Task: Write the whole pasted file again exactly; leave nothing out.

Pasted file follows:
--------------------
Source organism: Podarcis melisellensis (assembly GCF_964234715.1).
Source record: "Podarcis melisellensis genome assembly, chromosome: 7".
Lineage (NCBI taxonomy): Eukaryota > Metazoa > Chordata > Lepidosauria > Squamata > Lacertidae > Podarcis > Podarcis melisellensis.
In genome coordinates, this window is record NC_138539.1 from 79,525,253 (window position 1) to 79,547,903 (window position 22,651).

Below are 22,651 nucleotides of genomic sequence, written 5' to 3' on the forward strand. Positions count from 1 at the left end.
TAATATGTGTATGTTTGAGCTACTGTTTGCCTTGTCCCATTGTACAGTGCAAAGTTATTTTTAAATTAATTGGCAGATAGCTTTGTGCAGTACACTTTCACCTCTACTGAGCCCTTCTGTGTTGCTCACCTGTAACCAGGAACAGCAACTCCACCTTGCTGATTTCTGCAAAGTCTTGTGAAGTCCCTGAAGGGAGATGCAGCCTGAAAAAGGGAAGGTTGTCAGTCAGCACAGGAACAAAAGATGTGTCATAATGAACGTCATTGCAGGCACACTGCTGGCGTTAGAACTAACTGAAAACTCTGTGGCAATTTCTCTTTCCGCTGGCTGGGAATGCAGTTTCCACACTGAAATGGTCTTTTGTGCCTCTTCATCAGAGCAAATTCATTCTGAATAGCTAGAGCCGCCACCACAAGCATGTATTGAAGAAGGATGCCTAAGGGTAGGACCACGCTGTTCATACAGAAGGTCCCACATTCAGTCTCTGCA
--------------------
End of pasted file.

Source organism: Podarcis melisellensis (assembly GCF_964234715.1).
Source record: "Podarcis melisellensis genome assembly, chromosome: 7".
Lineage (NCBI taxonomy): Eukaryota > Metazoa > Chordata > Lepidosauria > Squamata > Lacertidae > Podarcis > Podarcis melisellensis.
In genome coordinates, this window is record NC_138539.1 from 79,525,253 (window position 1) to 79,547,903 (window position 22,651).

Below are 22,651 nucleotides of genomic sequence, written 5' to 3' on the forward strand. Positions count from 1 at the left end.
TAATATGTGTATGTTTGAGCTACTGTTTGCCTTGTCCCATTGTACAGTGCAAAGTTATTTTTAAATTAATTGGCAGATAGCTTTGTGCAGTACACTTTCACCTCTACTGAGCCCTTCTGTGTTGCTCACCTGTAACCAGGAACAGCAACTCCACCTTGCTGATTTCTGCAAAGTCTTGTGAAGTCCCTGAAGGGAGATGCAGCCTGAAAAAGGGAAGGTTGTCAGTCAGCACAGGAACAAAAGATGTGTCATAATGAACGTCATTGCAGGCACACTGCTGGCGTTAGAACTAACTGAAAACTCTGTGGCAATTTCTCTTTCCGCTGGCTGGGAATGCAGTTTCCACACTGAAATGGTCTTTTGTGCCTCTTCATCAGAGCAAATTCATTCTGAATAGCTAGAGCCGCCACCACAAGCATGTATTGAAGAAGGATGCCTAAGGGTAGGACCACGCTGTTCATACAGAAGGTCCCACATTCAGTCTCTGCA